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Trump under fire:

Discussion in 'The Lounge' started by miked, Jul 23, 2020.

  1. Jeff Farkas

    Jeff Farkas Well-Known Member

    There are lots of things that add to costs of health care. What we need in the US is tort reform to cut down on the size of verdicts in legal cases. Right now they're driving the cost of medical malpractice ins up and that adds to the overall cost of health care
  2. Terrywoodenpic

    Terrywoodenpic Well-Known Member

    Over all you are already paying more than you need for an health service that ony partially covers your national needs. every part of your health system takes out far more than it puts in. You could use any of the European health service models and save money. And have a far better universal service for everyone, and save money.
    Your extra 3.6 trillion is a fiction... it is based on your present system.

    When the UK health service was formed Doctors like my father became contractors to it . The cottage hospitals that they owned were bought by the state.
    They stopped being medical retailers, and became full time doctors. People said it could not be done... but it was a gigantic success.
    It was paid for largely by national insurance contributions backed up by general taxation.
    Even today it costs a fraction of the American system.

    Unlike individual doctors its purchasing power matched that of the Drugs industry and it could buy on the world market, keeping costs down.

    What is not to like.
    steveandthedogs likes this.
  3. GeoffR

    GeoffR Well-Known Member

    That would do it!
    Jeff Farkas likes this.
  4. Jeff Farkas

    Jeff Farkas Well-Known Member

    Well.. I don't like it and II know it's not going to become law in the US
  5. Jeff Farkas

    Jeff Farkas Well-Known Member

    It's a start. There are lots of costs that need to be looked into and cut.
  6. Terrywoodenpic

    Terrywoodenpic Well-Known Member

    That is a very arse about face way of looking at it.
    It would seem that the more obvious cost saving would be to cut down on medical malpractice.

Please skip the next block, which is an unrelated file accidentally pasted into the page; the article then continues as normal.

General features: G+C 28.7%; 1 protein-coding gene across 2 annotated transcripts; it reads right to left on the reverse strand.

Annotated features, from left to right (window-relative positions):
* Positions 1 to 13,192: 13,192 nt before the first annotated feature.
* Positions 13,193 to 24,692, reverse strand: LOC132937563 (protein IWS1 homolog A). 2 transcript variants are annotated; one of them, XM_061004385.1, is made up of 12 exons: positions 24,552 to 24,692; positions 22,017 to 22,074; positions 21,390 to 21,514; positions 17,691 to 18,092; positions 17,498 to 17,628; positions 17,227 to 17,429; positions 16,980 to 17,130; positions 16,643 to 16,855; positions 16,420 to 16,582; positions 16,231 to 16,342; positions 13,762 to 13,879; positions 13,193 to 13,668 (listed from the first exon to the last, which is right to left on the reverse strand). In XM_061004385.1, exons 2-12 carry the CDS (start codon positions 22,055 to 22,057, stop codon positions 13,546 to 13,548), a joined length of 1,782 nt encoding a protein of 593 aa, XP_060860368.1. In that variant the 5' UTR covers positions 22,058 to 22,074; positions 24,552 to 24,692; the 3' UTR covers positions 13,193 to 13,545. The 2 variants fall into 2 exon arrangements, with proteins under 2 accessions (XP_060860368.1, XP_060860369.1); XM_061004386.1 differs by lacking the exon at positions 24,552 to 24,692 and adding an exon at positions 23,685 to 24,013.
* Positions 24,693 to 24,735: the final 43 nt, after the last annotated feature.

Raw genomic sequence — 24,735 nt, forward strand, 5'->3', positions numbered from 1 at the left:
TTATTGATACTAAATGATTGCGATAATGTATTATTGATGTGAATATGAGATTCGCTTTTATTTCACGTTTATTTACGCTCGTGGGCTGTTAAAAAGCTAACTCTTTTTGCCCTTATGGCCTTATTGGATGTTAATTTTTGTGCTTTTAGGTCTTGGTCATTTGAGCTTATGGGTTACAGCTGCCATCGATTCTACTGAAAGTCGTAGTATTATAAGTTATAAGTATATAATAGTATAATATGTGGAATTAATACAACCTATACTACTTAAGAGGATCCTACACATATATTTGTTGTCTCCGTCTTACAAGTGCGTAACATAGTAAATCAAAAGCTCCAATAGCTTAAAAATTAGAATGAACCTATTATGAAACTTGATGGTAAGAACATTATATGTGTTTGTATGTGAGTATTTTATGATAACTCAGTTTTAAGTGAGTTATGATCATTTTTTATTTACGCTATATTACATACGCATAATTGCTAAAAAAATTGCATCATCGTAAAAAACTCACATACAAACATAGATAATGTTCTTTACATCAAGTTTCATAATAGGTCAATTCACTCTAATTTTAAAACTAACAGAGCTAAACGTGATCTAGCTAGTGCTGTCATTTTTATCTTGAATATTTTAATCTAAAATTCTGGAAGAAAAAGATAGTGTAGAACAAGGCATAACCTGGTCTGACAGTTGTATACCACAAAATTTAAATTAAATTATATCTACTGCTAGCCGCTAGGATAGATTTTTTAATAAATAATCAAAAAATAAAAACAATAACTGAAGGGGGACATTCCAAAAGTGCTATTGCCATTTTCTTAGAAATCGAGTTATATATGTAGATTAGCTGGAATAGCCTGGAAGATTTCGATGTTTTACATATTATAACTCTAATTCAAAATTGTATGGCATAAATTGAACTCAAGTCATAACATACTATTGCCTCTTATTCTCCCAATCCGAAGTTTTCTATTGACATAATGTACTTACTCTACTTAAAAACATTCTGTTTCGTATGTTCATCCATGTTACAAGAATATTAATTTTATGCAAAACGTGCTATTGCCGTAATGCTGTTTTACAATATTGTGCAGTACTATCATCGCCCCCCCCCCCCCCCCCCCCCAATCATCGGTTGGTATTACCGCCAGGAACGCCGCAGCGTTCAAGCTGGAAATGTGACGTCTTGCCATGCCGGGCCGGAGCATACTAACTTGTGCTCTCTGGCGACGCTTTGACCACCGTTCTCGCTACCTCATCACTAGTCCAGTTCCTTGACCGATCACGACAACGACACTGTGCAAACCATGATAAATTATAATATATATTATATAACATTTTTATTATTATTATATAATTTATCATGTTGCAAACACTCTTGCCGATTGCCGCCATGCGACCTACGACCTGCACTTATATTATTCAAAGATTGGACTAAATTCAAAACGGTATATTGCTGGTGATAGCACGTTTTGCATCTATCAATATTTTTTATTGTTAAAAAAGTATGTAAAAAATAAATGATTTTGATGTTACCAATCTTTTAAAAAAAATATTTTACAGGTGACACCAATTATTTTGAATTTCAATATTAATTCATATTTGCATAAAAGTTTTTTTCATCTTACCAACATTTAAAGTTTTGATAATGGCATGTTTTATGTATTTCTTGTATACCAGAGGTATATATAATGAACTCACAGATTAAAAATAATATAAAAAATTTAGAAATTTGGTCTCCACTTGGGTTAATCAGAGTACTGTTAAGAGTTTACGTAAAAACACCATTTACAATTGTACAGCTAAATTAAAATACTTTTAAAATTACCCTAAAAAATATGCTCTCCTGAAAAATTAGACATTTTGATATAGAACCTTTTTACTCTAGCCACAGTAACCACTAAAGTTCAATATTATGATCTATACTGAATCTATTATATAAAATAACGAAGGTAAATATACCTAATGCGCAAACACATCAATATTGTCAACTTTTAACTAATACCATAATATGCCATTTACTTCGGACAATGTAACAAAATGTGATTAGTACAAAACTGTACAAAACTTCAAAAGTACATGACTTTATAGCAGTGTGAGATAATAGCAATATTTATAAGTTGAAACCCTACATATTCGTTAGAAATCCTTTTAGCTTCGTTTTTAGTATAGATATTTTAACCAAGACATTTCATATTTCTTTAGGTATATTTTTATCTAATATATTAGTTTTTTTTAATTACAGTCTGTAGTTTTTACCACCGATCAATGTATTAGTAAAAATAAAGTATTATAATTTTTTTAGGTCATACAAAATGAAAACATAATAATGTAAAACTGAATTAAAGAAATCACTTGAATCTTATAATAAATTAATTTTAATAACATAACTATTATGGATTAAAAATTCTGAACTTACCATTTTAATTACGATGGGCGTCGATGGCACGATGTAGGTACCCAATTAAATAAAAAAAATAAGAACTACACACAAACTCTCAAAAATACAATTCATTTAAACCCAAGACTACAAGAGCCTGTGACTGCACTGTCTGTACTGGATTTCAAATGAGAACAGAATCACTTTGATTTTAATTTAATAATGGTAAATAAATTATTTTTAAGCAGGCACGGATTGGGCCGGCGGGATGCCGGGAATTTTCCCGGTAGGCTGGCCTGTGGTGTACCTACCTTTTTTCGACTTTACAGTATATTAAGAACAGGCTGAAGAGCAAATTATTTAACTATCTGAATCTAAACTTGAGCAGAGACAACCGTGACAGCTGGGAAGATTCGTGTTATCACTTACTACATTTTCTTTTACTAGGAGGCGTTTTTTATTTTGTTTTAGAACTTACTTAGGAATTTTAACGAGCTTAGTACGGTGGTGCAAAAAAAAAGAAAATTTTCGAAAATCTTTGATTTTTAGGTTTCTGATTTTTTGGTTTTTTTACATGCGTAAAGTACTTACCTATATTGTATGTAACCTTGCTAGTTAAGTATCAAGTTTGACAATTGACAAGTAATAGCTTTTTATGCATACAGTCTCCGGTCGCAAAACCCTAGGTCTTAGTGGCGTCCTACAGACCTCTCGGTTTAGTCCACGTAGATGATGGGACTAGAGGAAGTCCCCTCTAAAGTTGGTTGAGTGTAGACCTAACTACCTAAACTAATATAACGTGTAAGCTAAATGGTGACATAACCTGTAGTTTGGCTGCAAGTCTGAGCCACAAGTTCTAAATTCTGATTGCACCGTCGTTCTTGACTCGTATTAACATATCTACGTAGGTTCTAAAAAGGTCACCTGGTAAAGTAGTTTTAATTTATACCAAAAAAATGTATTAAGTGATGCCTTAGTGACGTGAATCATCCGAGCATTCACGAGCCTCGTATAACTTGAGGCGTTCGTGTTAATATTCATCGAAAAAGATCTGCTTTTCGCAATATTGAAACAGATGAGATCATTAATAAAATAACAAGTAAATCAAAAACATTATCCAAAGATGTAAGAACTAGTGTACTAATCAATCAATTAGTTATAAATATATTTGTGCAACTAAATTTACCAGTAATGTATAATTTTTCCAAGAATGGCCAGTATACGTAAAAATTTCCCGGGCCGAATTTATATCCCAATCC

And at the same time revise what is and what is not medical malpractice. just because a procedure turns out badly for a patient does not mean any malpractice occurred. Often it is misfortune or there was nothing that could have changed the situation.

    But America has a very strongly developed blame culture. that needs sorting out.
    Danno likes this.
  7. Terrywoodenpic

    Terrywoodenpic Well-Known Member

    And so.... why don't you like it?
    Is it to do with self interest?
    Or vested interests?

    Or are you scared that someone might just get something for nothing...
    If it gives you and your fellow Americans a better service for far less money why would you care.?
  8. GeoffR

    GeoffR Well-Known Member

    There are things to like about hospitals in the USA, but the cost of using them isn't one of those things. Not having to justify the cost of providing the most appropriate care does free practitioners to do the best job they can. The reverse of what we have, here the user has no concern about the cost and gets the most they can. Somewhere in between would be ideal.
    Jeff Farkas likes this.
  9. Jeff Farkas

    Jeff Farkas Well-Known Member

    Overall we are a very litigious nation and people sue at the drop of hat. Add in the number of lawyers in the US there's always someone looking to make a buck. Better Dr's might help but I doubt it. As long as people sue we need to cut the settlement amounts.
  10. Jeff Farkas

    Jeff Farkas Well-Known Member

    First off I don't want to be taxed to death. Second, I know it's not going into law. I have no self interest in this. What I don't like is gov or anyone telling me what to do and many others feel the way I do.
  11. Footloose

    Footloose Well-Known Member

    I would hazard a guess that some of the countries that later on introduced healthcare systems similar to that used in the UK, looked carefully at how ours operated and overcame some of the failings they discovered.

    It's possible that the UK government could have later on looked at the improvements those other countries made and then modified the UK's, but did the smugness of being the 'first', get in the way or delay/prevent these improvements being implemented? There are better systems around and possibly things over here moved slower than they might have done, because of the economic ups and downs the UK also had to contend with?

    Some of the other posters on this thread have (more or less) said that people in the US (probably those who CAN afford to pay) don't like/want to pay for something they are not using, regardless of the likelihood that an NHS-type system, could well end up costing them less because most medical insurance companies need to show a profit to their shareholders?

    You also have other services in the US, such as drug stores/pharmacies etc, which are making much bigger profits from what they sell, than is the case in countries that have health services which operate in a similar manner to that of the NHS.
  12. GeoffR

    GeoffR Well-Known Member